Fasting Anna won’t budge on anti-graft law (Roundup)

August 19th, 2011 - 9:19 pm ICT by IANS  

New Delhi, Aug 19 (IANS) Engergised by swelling support, social activist Anna Hazare Friday vowed to remain on a fast till a strong anti-graft law was enacted as he resumed his protest at the Ramlila Ground after first paying homage to Mahatma Gandhi at his memorial at Rajghat

The 74-year-old Hazare, who reached the rain-drenched Ramlila Ground after a nearly three-hour journey from the Tihar Jail where he had been since Tuesday, showed no signs of fatigue and declared before thousands of cheering supporters that there would be no budging on the Jan Lokpal Bill.

“We will not leave this place till a (stronger) Lokpal bill is passed,” the soldier-turned-reformer said, urging the youth not to abandon the fight against corruption.

“This is the start of a new revolution, of a new freedom struggle,” declared Hazare, whose arrest Tuesday sparked off a nationwide outpouring of anger and put the government in a political fix.

“This torch of revolution should always remain lit. It is not just about Lokpal. We have to bring about a transformation in this country,” he said in chaste Hindi, comparing the present-day government with the colonial British Raj.

People, he added, would not tolerate any more the loot of national wealth.

The brief speech heralded Hazare’s indefinite protest demanding a strong anti-corruption law, four days after he had originally scheduled it in the national capital.

The crowds at the Ramlila Ground continued to swell, despite lashing rains. Elsewhere, in towns and cities across the nation, protests continued for the fourth day in his support.

Hazare’s team member and senior advocate Prashant Bhusan dismissed rumours of the social activists surrendering to the government, saying: “No compromise has been agreed to.”

Before reaching the sprawling Ramlila Ground, Hazare visited Rajghat, where an unusually large crowd gathered to support him. He also paid homage at the India Gate memorial to the Unknown Soldier.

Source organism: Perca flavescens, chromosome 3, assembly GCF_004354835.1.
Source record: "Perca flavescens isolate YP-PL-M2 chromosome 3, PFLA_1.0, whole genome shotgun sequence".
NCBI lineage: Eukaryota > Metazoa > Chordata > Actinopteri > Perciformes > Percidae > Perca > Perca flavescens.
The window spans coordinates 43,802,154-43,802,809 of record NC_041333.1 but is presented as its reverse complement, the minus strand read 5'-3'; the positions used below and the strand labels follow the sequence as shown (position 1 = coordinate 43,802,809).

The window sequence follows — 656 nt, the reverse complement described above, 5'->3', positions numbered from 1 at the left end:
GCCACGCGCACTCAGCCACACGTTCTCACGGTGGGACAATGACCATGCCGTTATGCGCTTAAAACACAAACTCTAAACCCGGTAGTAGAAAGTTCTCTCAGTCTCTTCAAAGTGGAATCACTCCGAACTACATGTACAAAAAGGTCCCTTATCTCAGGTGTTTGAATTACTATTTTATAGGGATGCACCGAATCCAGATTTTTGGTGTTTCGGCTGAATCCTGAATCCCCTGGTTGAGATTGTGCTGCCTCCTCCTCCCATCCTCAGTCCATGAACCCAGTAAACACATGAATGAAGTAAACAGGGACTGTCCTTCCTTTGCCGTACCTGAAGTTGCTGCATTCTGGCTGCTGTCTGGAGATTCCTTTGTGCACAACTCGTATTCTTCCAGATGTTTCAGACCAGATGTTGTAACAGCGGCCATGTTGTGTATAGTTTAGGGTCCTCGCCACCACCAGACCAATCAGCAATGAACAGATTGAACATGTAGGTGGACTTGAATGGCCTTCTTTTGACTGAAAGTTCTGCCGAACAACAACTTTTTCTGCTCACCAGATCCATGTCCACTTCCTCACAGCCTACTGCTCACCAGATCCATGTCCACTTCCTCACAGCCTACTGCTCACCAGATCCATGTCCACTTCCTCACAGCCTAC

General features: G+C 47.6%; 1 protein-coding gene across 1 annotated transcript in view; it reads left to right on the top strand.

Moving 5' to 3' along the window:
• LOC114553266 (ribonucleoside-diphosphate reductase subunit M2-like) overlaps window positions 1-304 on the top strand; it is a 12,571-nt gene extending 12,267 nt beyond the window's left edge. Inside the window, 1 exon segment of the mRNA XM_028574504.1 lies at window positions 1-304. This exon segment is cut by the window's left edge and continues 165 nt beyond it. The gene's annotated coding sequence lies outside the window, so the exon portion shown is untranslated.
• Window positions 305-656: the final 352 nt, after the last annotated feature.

Hazare was arrested Tuesday and sent to Tihar Jail ahead of his scheduled hunger strike. As mass protests erupted nationwide, the government backed off and ordered him released.

But Hazare refused to leave the prison until he was allowed to fast without fetters. Eventually, the authorities agreed to let him use the Ramlila Ground that can accommodate thousands of people.

As he stepped out of Tihar Jail Friday morning, hundreds of people, many of whom had been camping outside the prison for days, cheered.

The Gandhian enthusiastically shouted slogans of “Inquilab zindabad”, “Jai Hind” and “Bharat Mata ki Jai” despite the fact that he had lost three kilograms since beginning his fast Tuesday.

“The fight against corruption should continue whether or not I am alive. It’s a people’s movement and you should fight on even after I am gone,” he said to loud cheers.

With a protective ring thrown by police and activists of India Against Corruption (IAC), Hazare started his journey to Ramlila Ground in an open truck decorated with the national flag that negotiated its way through massive crowds.

At one point, the procession was two kilometres long. The crowd, made up of people from all ages and varying socio-economic backgrounds, appeared upbeat and quite unmindful of the rain.

Team Hazare is bitterly opposed to the government-sponsored Lokpal Bill, which excludes from its ambit the prime minister, the judiciary and the mass of government officials.

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